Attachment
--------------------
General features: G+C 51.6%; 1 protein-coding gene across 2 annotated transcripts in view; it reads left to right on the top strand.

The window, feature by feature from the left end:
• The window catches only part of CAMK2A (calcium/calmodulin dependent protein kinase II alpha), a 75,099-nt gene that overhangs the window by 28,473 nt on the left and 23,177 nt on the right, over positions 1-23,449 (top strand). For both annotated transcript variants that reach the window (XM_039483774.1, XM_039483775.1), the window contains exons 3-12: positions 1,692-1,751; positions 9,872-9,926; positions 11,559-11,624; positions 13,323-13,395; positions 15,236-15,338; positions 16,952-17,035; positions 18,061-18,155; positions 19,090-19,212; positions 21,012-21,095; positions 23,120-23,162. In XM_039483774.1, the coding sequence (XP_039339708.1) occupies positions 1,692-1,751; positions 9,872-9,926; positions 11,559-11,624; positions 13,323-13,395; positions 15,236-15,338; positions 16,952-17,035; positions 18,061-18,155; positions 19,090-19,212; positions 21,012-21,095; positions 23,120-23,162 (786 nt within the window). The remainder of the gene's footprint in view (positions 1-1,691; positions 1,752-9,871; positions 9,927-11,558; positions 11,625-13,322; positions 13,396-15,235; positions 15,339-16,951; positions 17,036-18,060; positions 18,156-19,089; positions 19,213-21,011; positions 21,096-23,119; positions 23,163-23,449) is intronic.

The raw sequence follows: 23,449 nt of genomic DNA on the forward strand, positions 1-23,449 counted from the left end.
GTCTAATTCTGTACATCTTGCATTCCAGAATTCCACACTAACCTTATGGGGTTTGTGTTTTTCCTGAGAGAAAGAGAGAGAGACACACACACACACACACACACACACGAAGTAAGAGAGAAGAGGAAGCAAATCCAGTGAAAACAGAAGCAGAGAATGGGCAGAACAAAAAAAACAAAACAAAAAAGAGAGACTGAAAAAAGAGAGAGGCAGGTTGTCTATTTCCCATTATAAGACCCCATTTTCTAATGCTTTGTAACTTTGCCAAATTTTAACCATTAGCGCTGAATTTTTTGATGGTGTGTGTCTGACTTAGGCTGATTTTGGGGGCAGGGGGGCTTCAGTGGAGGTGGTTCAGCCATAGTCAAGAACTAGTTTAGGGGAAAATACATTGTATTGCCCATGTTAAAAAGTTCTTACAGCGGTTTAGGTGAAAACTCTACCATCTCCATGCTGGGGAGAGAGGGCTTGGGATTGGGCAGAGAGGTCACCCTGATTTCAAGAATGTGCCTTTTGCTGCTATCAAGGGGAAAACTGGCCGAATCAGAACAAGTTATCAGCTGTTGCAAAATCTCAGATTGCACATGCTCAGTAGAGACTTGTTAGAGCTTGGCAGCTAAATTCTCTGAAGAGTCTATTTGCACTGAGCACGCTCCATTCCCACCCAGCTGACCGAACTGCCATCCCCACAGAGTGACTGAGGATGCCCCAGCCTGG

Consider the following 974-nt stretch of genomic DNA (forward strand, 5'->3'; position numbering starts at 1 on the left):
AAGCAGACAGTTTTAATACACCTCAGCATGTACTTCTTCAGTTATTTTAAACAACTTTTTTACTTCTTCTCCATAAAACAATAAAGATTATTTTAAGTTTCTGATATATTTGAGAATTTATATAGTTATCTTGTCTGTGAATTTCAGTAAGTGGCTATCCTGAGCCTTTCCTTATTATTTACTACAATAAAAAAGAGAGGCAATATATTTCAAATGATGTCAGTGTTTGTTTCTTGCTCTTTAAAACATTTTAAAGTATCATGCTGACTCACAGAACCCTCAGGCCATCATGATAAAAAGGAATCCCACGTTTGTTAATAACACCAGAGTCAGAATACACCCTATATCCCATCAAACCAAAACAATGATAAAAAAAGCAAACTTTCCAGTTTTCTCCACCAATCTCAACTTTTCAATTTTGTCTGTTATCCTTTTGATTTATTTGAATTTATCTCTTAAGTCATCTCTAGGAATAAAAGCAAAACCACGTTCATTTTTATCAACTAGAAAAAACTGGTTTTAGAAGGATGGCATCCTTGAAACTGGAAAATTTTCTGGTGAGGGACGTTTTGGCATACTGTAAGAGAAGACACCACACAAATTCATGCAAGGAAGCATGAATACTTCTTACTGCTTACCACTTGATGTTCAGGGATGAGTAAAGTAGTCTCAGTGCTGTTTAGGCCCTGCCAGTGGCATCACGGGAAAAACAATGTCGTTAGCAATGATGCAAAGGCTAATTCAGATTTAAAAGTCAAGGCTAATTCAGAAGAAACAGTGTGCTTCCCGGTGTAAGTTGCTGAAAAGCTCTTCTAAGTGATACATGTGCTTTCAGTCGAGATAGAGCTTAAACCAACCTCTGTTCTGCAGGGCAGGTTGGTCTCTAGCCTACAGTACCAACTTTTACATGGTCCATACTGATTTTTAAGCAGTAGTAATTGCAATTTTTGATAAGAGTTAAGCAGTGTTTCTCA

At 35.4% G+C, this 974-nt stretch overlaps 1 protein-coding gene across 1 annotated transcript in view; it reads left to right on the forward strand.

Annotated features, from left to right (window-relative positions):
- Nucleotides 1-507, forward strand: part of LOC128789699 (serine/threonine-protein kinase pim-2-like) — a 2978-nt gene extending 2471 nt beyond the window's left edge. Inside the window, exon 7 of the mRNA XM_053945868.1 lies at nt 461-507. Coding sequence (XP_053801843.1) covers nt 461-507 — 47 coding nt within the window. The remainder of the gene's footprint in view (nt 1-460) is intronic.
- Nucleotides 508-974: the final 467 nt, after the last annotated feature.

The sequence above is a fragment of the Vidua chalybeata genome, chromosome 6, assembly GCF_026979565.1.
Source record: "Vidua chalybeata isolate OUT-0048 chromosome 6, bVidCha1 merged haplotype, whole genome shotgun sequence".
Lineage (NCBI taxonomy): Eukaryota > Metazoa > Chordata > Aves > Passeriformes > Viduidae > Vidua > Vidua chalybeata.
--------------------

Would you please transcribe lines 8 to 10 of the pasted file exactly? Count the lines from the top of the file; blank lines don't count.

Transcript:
At 35.4% G+C, this 974-nt stretch overlaps 1 protein-coding gene across 1 annotated transcript in view; it reads left to right on the forward strand.

Annotated features, from left to right (window-relative positions):
- Nucleotides 1-507, forward strand: part of LOC128789699 (serine/threonine-protein kinase pim-2-like) — a 2978-nt gene extending 2471 nt beyond the window's left edge. Inside the window, exon 7 of the mRNA XM_053945868.1 lies at nt 461-507. Coding sequence (XP_053801843.1) covers nt 461-507 — 47 coding nt within the window. The remainder of the gene's footprint in view (nt 1-460) is intronic.